Jump to ContentJump to Main Navigation
Seeming and Being in Plato's Rhetorical Theory | Chicago Scholarship Online
Users without a subscription are not able to see the full content.

Seeming and Being in Plato's Rhetorical Theory

Robin Reames

Abstract

The common view of language in the West is that it represents the world. Although it is widely recognized that this concept of language originates with Plato, until now, it has not been established how Plato invented this now ubiquitous understanding. Seeming and Being in Plato’s Rhetorical Theory illuminates how, over the course of several dialogues (Gorgias, Phaedrus, Protagoras, Theaetetus, Cratylus, Euthydemus, Republic, and Sophist), Plato creates the concept of language-as-statement in order to overpower the political influence of the sophists. This was the original determination that la ... More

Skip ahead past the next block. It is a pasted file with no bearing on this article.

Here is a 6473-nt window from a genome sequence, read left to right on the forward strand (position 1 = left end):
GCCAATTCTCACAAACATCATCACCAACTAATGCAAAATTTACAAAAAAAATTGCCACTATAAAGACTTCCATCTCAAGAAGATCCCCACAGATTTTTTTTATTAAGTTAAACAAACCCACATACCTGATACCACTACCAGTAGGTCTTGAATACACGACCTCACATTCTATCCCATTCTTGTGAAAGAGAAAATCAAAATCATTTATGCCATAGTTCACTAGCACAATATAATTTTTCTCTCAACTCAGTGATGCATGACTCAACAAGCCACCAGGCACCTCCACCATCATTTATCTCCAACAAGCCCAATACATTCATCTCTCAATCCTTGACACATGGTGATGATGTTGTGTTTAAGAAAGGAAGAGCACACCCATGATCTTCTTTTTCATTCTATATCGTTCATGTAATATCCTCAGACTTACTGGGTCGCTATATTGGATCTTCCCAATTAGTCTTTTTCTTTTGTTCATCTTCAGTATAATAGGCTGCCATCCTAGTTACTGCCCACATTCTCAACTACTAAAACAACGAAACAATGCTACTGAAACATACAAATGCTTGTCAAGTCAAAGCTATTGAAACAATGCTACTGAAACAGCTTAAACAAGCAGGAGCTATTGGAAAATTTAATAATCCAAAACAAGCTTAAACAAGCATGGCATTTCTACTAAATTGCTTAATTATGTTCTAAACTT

Keywords: Plato, rhetoric, rhetorical theory, mimêsis, onoma, rhêma, logos, sophists, seeming, being

Bibliographic Information

Print publication date: 2018 Print ISBN-13: 9780226567013
Published to Chicago Scholarship Online: January 2019 DOI:10.7208/chicago/9780226567150.001.0001

Authors

Affiliations are at time of print publication.

Robin Reames, author
University of Illinois at Chicago